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Hustler Lawsuit's $20M Award Reduced by Judge

By Cynthia Hsu, Esq. on June 24, 2011 | Last updated on March 21, 2019

The Hustler lawsuit's $20 million judgment against the magazine for publishing nude Nancy Benoit photos after her death has been reduced to $375,000 by a federal judge.

Nancy Benoit was married to professional wrestler Chris Benoit. Nancy and her 7-year-old son, Daniel, were strangled to death by Chris Benoit in 2007. Chris Benoit then committed suicide, reports The Atlanta Journal-Constitution.

Nancy Benoit originally posed for the nude photographs when she was an aspiring model back in 1983, according to The Atlanta Journal-Constitution.

Hustler magazine published the nude photos after Nancy Benoit's death, originally defending their actions by saying that the photos were newsworthy. Her family sued the magazine, and was originally awarded $125,000 in compensatory damages and $19.6 million in punitive damages by the jury, reports WSBTV-TV.

U.S. District Court Judge Thomas Thrash Jr. overturned the jury's damages award, stating that the punitive damages could not exceed Georgia's $250,000 punitive damages cap. The cap can only be exceeded if it is proven that the defendant intended the harm, according to the Journal-Constitution.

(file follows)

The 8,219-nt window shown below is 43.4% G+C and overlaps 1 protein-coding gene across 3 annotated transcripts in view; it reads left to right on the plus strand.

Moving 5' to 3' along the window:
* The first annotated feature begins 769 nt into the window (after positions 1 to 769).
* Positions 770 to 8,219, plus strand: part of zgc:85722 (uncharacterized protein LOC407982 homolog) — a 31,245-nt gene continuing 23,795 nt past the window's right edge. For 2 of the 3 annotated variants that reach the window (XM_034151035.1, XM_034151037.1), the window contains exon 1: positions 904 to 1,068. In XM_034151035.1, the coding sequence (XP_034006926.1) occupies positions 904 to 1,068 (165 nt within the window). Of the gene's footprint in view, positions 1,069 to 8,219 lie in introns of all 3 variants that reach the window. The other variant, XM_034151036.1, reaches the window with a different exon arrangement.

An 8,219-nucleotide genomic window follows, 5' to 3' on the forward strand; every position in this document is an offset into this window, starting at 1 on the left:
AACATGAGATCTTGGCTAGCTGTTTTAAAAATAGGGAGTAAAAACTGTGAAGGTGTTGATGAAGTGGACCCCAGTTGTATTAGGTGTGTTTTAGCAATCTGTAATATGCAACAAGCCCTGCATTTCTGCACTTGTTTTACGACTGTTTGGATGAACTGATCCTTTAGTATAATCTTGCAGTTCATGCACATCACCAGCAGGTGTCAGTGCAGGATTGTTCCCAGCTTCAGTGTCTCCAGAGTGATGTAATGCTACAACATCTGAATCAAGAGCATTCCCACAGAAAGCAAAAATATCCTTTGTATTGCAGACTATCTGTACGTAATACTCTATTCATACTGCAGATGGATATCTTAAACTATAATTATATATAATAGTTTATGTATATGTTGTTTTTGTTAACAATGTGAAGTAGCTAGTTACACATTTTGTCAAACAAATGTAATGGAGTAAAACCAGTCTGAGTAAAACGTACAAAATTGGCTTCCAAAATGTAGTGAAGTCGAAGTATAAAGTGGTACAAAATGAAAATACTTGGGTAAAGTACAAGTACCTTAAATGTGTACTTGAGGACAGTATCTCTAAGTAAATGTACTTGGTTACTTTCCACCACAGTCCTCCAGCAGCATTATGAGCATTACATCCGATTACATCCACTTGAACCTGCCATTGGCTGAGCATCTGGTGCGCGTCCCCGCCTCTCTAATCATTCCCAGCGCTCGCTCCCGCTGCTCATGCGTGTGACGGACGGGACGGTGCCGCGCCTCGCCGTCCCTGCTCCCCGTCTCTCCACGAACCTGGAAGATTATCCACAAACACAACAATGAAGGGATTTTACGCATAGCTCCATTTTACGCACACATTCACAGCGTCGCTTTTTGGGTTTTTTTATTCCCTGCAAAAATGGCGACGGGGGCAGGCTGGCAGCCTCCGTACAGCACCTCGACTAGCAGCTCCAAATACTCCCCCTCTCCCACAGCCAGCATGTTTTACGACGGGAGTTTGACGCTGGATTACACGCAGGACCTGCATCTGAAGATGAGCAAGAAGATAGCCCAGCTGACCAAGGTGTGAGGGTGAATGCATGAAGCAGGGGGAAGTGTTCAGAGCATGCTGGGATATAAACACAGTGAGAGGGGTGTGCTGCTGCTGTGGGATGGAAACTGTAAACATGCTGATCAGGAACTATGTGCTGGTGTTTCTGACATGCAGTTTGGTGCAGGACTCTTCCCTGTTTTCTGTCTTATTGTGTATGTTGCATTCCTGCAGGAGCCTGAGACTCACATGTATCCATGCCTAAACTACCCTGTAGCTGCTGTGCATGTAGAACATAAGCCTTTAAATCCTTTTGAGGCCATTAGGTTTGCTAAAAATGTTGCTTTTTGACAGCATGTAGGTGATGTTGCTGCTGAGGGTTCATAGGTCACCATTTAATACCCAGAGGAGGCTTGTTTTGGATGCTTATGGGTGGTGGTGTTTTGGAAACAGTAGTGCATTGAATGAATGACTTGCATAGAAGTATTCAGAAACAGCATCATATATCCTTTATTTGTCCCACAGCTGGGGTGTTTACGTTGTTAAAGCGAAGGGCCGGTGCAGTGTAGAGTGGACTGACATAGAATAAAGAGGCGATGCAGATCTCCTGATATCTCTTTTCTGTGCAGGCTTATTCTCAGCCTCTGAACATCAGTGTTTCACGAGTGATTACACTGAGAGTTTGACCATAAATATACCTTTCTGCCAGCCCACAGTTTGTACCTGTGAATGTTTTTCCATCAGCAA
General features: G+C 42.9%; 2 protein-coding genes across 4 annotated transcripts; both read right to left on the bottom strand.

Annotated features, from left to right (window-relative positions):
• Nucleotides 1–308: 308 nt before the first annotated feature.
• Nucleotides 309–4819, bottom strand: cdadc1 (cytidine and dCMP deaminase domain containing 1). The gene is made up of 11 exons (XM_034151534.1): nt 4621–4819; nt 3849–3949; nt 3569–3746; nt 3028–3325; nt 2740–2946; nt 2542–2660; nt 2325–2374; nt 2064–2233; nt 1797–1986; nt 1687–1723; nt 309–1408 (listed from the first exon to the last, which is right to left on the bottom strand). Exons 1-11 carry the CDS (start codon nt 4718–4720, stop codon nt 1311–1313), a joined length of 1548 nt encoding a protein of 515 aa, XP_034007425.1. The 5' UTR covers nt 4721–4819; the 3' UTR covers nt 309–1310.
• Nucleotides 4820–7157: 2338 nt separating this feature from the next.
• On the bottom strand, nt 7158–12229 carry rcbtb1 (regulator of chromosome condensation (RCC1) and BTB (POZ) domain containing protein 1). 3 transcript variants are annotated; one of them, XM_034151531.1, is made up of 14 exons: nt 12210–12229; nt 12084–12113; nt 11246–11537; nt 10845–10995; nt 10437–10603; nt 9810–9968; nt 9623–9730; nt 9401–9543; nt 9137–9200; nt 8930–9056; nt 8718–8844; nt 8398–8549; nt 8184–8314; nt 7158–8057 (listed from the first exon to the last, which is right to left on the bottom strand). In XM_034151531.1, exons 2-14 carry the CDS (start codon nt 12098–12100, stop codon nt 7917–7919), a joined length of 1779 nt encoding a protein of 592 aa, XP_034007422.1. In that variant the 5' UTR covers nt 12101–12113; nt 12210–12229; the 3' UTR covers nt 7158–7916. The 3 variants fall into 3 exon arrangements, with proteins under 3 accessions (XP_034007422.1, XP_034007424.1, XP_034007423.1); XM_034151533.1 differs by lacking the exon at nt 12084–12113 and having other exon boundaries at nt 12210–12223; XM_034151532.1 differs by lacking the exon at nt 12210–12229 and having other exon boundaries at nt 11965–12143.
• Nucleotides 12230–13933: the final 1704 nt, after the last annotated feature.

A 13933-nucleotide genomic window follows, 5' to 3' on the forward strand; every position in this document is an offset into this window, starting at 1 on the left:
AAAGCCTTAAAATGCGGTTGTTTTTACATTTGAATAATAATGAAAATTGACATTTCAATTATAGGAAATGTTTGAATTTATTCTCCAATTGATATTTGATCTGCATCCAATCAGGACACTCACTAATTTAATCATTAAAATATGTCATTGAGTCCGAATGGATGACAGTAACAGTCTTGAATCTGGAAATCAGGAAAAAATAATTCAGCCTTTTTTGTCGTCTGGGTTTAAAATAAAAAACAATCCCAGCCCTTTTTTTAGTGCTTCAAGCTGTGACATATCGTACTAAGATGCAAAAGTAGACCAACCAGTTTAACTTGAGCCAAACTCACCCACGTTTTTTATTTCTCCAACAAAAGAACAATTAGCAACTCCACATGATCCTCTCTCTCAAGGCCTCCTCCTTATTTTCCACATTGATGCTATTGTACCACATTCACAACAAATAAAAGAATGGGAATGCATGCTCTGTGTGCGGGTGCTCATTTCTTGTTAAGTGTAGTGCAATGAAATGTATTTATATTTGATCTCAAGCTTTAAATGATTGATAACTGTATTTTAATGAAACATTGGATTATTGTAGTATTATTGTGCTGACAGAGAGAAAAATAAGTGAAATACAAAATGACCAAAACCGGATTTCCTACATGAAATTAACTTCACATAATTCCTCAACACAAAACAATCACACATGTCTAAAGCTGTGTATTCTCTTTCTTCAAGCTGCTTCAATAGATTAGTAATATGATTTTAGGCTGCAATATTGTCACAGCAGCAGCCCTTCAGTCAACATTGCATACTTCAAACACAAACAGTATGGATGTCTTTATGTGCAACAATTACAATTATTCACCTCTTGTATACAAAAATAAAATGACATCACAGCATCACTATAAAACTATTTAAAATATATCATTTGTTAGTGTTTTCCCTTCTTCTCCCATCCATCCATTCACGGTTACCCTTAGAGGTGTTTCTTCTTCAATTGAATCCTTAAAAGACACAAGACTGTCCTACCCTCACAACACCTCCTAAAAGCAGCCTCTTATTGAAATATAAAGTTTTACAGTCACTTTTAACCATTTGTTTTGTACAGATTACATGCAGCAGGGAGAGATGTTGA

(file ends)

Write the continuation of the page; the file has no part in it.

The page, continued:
Nancy Benoit's family's attorney told WSBTV-TV that the family was considering an appeal to the 11th Circuit.

Generally, punitive damages are awarded when the defendant's actions are offensive or wrong. They're meant to "punish" the defendant in a way, or get the defendant to change or reform their actions.

In most states, there is often a cap on punitive damages for certain cases. Advocates for caps or reforms to the amount of punitive damages that can be given usually say that the punitive damages awarded in any given case should be somewhat proportional to the amount of compensatory damages, or actual harm suffered by the plaintiff.

Though even without the huge punitive damages verdict, the Hustler lawsuit has likely garnered the magazine enough bad publicity for its callously publishing nude Nancy Benoit photos after her death. The jury's huge monetary verdict probably only goes to show how the jury felt about the magazine's actions - that it was, in fact, harmful to the family.

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